February 6, 2007 5:32 AM PST
Kodak's consumer printers aim to chop ink costs
The Kodak EasyShare All-In-One machines, as they are called, mark the company's first entry into the consumer market for inkjet printers. Kodak is touting them as "revolutionary," based on their ability to print both high-quality photographs as well as documents while chopping ink costs almost in half.
Citing a study by market research firm InfoTrends indicating that consumers consider the cost of ink and supplies an obstacle to printing documents and photos from home, Kodak has centered its All-In-One line around cutting down on ink costs. The printers use Kodak's own ink, which costs $9.99 for a black-and-white cartridge and $14.99 for a color cartridge.
According to Kodak, an All-in-One printer with this ink will be able to produce twice as many documents or photos as a competitor's printer and ink would at the same cost. The company also sells a "Kodak Value Pack," which it claims will reduce the expense of printing a 4x6-inch photo to 10 cents.
"You are throwing that (technology) away and buying a new one every time you buy one of their cartridges, which is pretty expensive stuff, said Cheryl Pohlman, a marketing director at Kodak. "With our system, we have put that print head right into the printer...so all you have to buy is ink."
She notes that the products close a loop, of sorts, for Kodak, such that customers can now use Kodak services to print in any of the three most common ways: online, at one-stop-shopping machines at retail stores, or at home.
"What we want to do is give people who want to print at home a choice," she said in interview with Reuters. "We believe that this is a profitable business model for Kodak and that for a consumer, it is freeing the way they can print at home."
Analysts, who had been told since late 2003 to look for an inkjet strategy from the Rochester, N.Y.-based company, are already skeptical about how Kodak will be able to compete with companies that have millions of printers sitting alongside personal computers owned by families and small businesses.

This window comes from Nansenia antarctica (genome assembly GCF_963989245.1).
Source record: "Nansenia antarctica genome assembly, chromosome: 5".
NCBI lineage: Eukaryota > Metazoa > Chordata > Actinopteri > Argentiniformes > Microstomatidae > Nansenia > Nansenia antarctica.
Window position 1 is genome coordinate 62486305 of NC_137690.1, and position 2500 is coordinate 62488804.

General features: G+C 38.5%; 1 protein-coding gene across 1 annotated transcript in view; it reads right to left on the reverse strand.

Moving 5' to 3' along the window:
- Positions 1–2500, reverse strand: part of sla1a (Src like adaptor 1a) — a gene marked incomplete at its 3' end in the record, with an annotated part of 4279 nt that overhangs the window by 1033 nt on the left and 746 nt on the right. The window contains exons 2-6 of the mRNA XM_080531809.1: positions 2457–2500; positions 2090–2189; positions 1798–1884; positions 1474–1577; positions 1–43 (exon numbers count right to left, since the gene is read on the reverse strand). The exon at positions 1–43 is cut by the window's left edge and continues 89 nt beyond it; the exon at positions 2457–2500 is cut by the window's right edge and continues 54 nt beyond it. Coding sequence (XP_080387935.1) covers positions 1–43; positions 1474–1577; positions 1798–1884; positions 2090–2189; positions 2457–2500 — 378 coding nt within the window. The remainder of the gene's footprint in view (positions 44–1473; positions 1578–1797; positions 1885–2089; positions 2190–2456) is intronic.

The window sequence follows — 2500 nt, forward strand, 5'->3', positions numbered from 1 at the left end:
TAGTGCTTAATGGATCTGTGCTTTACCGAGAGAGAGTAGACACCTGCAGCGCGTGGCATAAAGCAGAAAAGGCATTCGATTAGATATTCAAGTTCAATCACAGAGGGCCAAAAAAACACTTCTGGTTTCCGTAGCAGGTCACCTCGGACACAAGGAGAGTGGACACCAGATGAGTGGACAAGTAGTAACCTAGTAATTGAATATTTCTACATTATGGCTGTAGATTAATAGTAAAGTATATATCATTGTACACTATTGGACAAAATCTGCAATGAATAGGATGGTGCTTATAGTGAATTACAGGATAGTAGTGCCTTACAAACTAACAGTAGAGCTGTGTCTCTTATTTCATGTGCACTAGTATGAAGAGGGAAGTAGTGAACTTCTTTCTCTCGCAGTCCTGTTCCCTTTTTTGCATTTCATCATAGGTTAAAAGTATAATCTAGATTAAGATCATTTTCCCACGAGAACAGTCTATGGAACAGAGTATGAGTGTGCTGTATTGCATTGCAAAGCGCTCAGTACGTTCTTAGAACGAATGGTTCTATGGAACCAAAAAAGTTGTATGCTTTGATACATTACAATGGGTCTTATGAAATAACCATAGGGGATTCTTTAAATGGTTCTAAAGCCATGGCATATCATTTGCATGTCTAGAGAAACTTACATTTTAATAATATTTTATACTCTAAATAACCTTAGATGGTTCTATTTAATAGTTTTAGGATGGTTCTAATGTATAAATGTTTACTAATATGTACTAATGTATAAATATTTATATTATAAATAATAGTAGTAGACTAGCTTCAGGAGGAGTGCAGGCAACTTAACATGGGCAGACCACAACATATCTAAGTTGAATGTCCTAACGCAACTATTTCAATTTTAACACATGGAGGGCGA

"We remain concerned that the up-front costs of establishing an installed base will be high, and that the mature and competitive nature of consumer inkjet requires considerable research and development, and (operating cost) commitments," analyst Shannon Cross of Cross Research said in a client note published in anticipation of the inkjet launch.
Kodak EasyShare All-In-One printers will be sold at Best Buy stores beginning in March and on Kodak's Web site beginning in April.
The All-In-One line consists of three models, all of which have printing, scanning and copying capabilities. The 5100 model ($149.99) is the most basic, with the ability to print 32 pages per minute in black and white or 22 in color, and it can connect to PictBridge-compatible digital cameras for photo printing.
The second model, the 5300 ($199.99), adds a 3-inch color LCD display for photo viewing and cropping, as well as several memory card slots to better enable photo printing without needing to use a PC. The highest-level All-In-One, the 5500 ($299.99), is geared toward the home office "prosumer" market with a built-in fax machine, an automatic document feeder and a duplexer attachment.
Reuters contributed to this report.
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